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  December 7, 2012

Finance Rules at Doha UN Climate Summit

Janet Redman: UN conference reflects lack of urgency from developed countries and focus on private finance
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PAUL JAY, SENIOR EDITOR, TRNN: Welcome to The Real News Network. I'm Paul Jay in Baltimore.

In Doha, the UN climate summit is taking place, and apparently it's wildly exceeding everyone's lowest expectations. Anyone that thought something positive or constructive might come out of this conference is now disappointed, although I think most people went in a little bit cynical.

Now joining us to talk to us from Doha is Janet Redman. She's codirector of the Sustainable Energy and Economy Network at the Institute for Policy Studies in D.C., where she provides analysis of international financial institutions, energy investment, and climate finance activities. Thanks for joining us, Janet.


JAY: So what's happening in Doha?

REDMAN: Well, we're just about to be wrapping up the second week of negotiations here. And, of course, this is the annual summit of the UN Framework Convention on Climate Change. So that's the convention under which 195 countries have come together for about 20 years now (this is the 18th meeting) to talk about how to reduce emissions, how to avoid climate catastrophe, basically, on planet Earth.

Unfortunately, as we were wrapping up here, we're still seeing a lot of contentious issues that are on the table. Developed countries and developing countries are digging in their heels in their positions, and it doesn't look like we're going to be reaching an agreement by tomorrow night, which is when these talks are supposed to wrap up.

JAY: And what's the main bone of contention between developing and developed countries?

REDMAN: A lot of it's really—I mean, there are two pieces. It's about action in reducing emissions, and it's about finance, it's about money. So developed countries, of course, were supposed to be reducing their emissions as part of their legal obligations. Most of the developed countries are part of something called the Kyoto Protocol, which your listeners have probably heard of. That's the only treaty that we have, an international treaty to reduce greenhouse gas pollution. It's of course a treaty that the United States didn't sign but all other developed countries did sign.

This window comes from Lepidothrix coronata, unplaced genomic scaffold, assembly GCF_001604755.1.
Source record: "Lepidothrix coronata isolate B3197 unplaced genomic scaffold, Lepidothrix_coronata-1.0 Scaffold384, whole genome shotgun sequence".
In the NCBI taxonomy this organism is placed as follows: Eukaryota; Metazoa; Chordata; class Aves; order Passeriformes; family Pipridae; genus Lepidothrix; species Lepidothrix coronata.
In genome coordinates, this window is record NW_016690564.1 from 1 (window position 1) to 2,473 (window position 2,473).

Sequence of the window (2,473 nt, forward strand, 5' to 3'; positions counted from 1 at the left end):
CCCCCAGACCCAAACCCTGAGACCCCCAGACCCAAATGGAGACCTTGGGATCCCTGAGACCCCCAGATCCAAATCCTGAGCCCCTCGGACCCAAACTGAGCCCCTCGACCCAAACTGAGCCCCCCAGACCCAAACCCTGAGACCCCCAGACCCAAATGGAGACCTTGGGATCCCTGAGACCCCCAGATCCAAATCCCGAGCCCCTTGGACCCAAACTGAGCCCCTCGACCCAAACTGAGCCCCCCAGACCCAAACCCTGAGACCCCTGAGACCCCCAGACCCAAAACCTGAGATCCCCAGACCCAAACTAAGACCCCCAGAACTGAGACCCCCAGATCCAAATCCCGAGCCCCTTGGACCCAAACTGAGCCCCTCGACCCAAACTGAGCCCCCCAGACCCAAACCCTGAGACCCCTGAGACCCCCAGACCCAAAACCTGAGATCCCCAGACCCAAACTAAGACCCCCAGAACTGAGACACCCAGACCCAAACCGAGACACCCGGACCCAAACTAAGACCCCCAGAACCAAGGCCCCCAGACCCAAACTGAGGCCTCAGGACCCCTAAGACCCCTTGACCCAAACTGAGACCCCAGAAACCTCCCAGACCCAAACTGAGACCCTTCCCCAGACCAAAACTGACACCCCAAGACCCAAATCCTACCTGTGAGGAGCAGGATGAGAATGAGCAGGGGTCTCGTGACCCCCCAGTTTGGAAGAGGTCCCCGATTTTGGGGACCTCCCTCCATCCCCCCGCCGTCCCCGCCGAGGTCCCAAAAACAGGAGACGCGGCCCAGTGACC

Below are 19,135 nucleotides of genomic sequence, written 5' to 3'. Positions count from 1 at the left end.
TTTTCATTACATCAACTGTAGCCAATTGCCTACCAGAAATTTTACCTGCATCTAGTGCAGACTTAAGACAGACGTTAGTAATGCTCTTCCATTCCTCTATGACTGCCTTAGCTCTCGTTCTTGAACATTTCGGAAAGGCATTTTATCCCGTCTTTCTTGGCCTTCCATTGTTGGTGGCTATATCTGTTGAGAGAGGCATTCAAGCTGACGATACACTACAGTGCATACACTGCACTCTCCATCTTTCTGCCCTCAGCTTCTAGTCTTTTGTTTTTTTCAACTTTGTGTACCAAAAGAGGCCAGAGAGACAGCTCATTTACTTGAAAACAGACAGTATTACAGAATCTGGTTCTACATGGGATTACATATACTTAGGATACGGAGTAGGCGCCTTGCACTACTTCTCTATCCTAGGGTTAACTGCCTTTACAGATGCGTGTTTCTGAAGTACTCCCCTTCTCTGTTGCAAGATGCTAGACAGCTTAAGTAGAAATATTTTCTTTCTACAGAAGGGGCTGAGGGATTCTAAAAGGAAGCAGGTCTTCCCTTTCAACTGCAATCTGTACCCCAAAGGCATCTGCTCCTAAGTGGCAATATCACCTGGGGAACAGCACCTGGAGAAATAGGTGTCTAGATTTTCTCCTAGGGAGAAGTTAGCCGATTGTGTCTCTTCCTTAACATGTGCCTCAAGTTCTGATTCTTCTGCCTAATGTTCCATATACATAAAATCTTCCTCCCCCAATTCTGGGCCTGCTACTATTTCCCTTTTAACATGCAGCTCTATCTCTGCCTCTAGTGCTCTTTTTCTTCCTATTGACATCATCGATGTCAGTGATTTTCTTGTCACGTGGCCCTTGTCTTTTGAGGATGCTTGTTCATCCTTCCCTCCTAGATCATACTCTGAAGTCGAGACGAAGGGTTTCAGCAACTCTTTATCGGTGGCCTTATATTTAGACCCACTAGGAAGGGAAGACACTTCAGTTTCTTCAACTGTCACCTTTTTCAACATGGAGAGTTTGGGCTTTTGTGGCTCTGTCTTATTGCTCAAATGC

JAY: Canada has more or less reneged on it now, hasn't it?

REDMAN: They reneged on it. So what's happening is that the second phase of that, of that protocol, is being debated and agreed to here. Unfortunately, we've seen as many countries drop out. So Japan, Canada have dropped out. The U.S., of course, has never signed. And Europe and Australia are making very, very weak pledges to do something moving forward.

We're also seeing that countries who have not signed the protocol want to get their hands on something called the carbon market, which is a way to trade pollution, and potentially for some of the biggest polluters within developed countries to make a lot of money. The other piece of that equation is that developing countries are saying, hey, wait a second, you're not reducing your emissions; you're asking us to reduce our emissions in countries like China and India, which are going quickly; but we need the financing to be able to move down clean energy pathways, so we want to see some money on the table. And developed countries have said very clearly, we're not going to put real pledges for financing on the table; we just can't move it right now; and unless we see you guys move first, we're not going to put the cash there.

JAY: Now, what it seems is that private capital is moving into this area, both in terms of finding some kind of ways to finance some green development, but they really want to get in on the financing of big projects, especially in the developing world. What is—. Well, let me ask what's wrong with that.